Crypto Enthusiasts vs. US Regulators


Crypto enthusiasts vs. US regulators. Former (and present) regulators and politicians are befriended and hired by crypto enthusiasts to protect them from regulation and scrutiny. Top US officials, on the other hand, are dubious of cryptocurrencies.


U.S. Treasury Secretary Steven Mnuchin stated in July 2019 that cryptocurrencies could pose a “national security risk.” Owing to their use in illegal operations, and that the Trump administration. Would not “enable digital asset service providers to operate in the shadows.” Munchin stated in a public hearing in February 2020 that he intended to “ensure that crypto enthusiasts aren’t exploited. For the equivalent of old Swiss secret number banking.”

Mnuchin, on the other hand, caved in as crypto lobbying pushed back. The implementation of a rule (announced in December 2020) that would also compel platforms. To collect information from clients and recipients for transactions over US$3,000. After her departure, Sigal Mandelker, the top U.S. Treasury official in charge of financial crimes until 2019. Objected to the Treasury rule: she is now also an employee at Ribbit Capital, a crypto investor.

“Because cryptocurrency transactions behave similarly to cash or negotiable instruments. The recordkeeping requirement in the Proposal is inappropriate,” stated Jack Dorsey. He is also the CEO of Square, in a comment letter to the regulation. In a somewhat paradoxical statement by the also-CEO of Twitter. A surveillance-capitalistic firm par excellence, “the inconsistency between the treatment of cash. And cryptocurrency will inhibit cryptocurrency adoption and invade individual privacy,” said the also-CEO of Twitter. And also a surveillance-capitalistic firm par excellence.


Additionally, Binance, a cryptocurrency exchange, hired Brian Brooks, the Trump administration’s “Crypto Comptroller.” As its CEO in April 2021 Brooks, a former top legal counsel of Coinbase who was recently appointed. As acting Comptroller of the Currency (2020-2021), penned interpretive letters. That could make it easier for federal banks in the United States. To handle and use digital assets and currencies in the near future.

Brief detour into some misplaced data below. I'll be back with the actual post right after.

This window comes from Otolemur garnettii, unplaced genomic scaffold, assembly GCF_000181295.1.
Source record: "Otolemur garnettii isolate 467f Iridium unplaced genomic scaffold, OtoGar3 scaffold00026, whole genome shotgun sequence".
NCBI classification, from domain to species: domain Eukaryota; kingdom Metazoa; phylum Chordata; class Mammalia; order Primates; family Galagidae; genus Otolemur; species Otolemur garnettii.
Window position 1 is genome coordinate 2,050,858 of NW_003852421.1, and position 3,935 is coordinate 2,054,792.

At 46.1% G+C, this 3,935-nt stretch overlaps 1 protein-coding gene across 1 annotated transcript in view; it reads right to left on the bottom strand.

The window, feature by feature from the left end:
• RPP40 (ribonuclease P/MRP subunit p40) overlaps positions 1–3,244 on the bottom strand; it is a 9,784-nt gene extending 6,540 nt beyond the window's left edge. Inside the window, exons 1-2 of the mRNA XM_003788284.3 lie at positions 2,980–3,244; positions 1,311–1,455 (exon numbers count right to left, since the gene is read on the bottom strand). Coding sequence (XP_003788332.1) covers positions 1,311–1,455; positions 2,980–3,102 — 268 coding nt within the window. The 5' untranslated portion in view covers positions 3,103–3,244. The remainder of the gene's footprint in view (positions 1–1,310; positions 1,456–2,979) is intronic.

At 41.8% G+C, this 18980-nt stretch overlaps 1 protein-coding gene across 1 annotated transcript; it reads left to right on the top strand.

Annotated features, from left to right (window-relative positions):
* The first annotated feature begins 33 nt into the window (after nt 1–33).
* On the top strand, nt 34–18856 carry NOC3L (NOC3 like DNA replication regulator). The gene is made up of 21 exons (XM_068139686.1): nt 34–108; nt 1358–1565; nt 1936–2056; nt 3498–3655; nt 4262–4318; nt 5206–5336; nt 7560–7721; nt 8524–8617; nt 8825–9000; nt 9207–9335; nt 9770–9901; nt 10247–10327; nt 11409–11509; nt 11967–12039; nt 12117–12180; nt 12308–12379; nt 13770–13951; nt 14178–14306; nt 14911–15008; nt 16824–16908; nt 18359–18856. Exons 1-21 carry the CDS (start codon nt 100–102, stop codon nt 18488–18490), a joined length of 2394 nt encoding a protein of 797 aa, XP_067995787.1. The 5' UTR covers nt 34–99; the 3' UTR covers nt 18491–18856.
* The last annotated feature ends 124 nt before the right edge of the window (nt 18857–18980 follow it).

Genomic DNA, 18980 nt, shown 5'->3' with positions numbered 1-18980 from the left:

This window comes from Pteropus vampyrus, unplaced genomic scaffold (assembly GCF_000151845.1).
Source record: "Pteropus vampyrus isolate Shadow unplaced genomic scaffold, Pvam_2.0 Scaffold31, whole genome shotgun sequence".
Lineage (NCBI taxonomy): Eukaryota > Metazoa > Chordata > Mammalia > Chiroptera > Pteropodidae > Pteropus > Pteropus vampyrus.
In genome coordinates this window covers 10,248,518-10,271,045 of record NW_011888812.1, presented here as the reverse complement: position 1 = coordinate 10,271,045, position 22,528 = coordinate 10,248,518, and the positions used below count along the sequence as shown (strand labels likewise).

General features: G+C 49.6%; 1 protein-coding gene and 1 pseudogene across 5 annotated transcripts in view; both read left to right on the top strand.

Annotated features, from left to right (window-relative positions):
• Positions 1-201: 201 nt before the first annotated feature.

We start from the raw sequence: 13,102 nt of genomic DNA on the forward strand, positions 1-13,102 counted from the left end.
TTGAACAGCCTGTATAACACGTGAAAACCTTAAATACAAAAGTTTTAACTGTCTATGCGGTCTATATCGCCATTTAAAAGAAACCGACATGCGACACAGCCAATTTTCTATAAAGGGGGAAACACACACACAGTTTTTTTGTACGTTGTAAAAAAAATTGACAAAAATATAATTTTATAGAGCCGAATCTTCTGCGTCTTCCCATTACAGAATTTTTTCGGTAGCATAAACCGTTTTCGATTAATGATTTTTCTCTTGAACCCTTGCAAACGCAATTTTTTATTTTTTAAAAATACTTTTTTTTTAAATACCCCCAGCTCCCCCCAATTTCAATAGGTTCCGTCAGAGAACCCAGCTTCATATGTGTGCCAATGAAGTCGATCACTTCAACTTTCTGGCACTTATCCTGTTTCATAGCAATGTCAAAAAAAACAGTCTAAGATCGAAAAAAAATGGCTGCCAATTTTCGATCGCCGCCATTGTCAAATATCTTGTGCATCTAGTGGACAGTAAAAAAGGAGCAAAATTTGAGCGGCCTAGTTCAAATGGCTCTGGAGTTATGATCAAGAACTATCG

Former Democratic U.S. Senator for Montana Max Baucus became a consultant to Binance in March 2021. And former deputy chief of staff (2009-2012) and campaign manager for President Obama (2012) Jim Messina. Joined the board of


Ripple’s principal tactic against the SEC is not grandiose and victimizing language. Instead, the corporation has recruited Mary Jo White, the former chair of the Securities and Exchange Commission.

During the Obama administration, a consultancy firm, and two lobbying firms. One of which was founded by a former Republican House member from Texas. And the other by a former Hillary Clinton staffer.

Ripple isn’t the only company that hires and funds former regulators as advocates and lobbyists. Coinbase formed the Crypto Council for Innovation with asset manager Fidelity, payments startup Square. And investment firm Paradigm a week before its US$86 billion IPO in April 2021. Since 2015, Coinbase has spent nearly $700,000 on government lobbying.

The Coin Center, the Chamber of Digital Commerce (both created in 2014), the Association for Digital Asset Markets. the Blockchain Association, and the Virtual Commodity Association are among the many crypto organizations. That have joined the Council (the three were founded in 2018). Paul Atkins, former SEC commissioner (2002-2008). Chris Giancarlo, former chair (2017-2019) of the US Commodity Futures Trading Commission (CFTC). Mark Wetjen, former CFTC commissioner (2011-2015); and Mick Mulvaney. former congressman, gold and bitcoin enthusiast, and acting chief of staff in the Trump administration. Are among the Chamber of Digital Commerce’s board of advisors (2019-2020).

Jay Clayton, the former chair of the Securities and Exchange Commission (2017-2020), and Kevin Hassett. The former chair of the White House Council of Economic Advisers (2017-2019). Joined the advisory council of One River Digital Asset Management. A digital asset hedge fund, in March 2021. Chris Giancarlo (who was already a Chamber advisor) became a director of BlockFi in April 2021. A company that integrates cryptocurrencies into traditional financial and asset management products.

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